Equity markets often tend to overshoot on both the upside and downside and while this week may have brought back the unpleasant memories from the February and March equity market volatility, we actually feel that this week’s falls simply reflect the fact that the recent gains got a little overheated. As such we certainly don’t believe that this week’s falls signify a new downward trend – and as a consequence, we don’t currently see any reason to panic as there has not been a fundamental shift downward.
To us, this was evident because some of this week’s biggest fallers have been those stocks that have recently rallied strongly, but are still very much exposed to the ongoing impact of the coronavirus lockdown restrictions, such as IAG (the owner of British Airways); easyJet; Carnival Cruises; and InterContinental Hotels.
This week’s economic news was dominated by Wednesday’s (10 June 2020) Fed monetary policy meeting, where the Fed’s Chair, Jay Powell, filled us with confidence that the US central bank will continue to provide whatever stimulus is needed to support the economy until it recovers.
Elsewhere, while UK GDP data grabbed today’s (Friday 12 June 2020) headlines with a contraction of 20.4% in April, it didn’t actually tell us anything we didn’t already know – i.e. the economy has hit a brick wall.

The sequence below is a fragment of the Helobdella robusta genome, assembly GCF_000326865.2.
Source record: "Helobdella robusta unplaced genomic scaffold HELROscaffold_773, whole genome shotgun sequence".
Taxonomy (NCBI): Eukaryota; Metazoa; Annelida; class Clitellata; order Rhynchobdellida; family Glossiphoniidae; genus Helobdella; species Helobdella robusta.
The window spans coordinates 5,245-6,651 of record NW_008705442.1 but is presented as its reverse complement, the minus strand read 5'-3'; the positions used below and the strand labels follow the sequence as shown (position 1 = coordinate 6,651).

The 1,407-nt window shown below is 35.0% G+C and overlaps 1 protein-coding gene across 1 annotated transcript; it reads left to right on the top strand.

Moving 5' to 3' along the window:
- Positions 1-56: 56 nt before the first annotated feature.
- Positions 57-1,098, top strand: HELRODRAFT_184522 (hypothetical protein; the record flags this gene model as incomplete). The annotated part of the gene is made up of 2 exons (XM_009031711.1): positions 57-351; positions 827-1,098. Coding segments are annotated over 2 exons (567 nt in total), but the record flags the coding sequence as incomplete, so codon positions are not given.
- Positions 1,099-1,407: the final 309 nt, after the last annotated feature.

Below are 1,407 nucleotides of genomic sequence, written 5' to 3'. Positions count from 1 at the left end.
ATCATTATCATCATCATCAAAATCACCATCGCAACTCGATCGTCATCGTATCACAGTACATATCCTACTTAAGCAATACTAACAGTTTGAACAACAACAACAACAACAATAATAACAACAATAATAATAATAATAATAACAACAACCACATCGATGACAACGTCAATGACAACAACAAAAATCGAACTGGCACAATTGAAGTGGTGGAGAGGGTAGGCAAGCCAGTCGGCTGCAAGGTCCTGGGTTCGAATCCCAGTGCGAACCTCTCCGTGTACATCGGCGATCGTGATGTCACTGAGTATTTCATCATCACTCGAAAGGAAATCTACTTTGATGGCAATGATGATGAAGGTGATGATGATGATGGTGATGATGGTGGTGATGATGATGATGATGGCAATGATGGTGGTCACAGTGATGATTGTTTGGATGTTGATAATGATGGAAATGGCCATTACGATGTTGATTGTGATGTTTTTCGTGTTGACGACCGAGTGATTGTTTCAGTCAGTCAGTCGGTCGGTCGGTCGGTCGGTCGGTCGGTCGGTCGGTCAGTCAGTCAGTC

However, there was plenty of economic data this week that encouragingly showed green shoots are starting to appear now that the coronavirus lockdown restrictions are starting to be lifted. For example, today’s University of Michigan Consumer Sentiment Index showed confidence improved for a second month to 78.9 from 72.3 in May, while its Expectations Index (which shows how consumers view prospects for their own financial position and that of the general economy over the long-term), jumped to 73.1 from 65.9, which provides us with comfort that consumption behaviour is unlikely to see any permanent damage from the coronavirus outbreak and rise in unemployment.
Looking ahead to this coming week, from the UK we have employment data (unemployment rate and weekly earnings); CPI inflation; retail sales and a BoE monetary policy meeting. From the US we have retail sales; industrial production; housing starts; and of course the weekly jobless claims; while from China we have industrial production and retail sales data.
Investment Management Team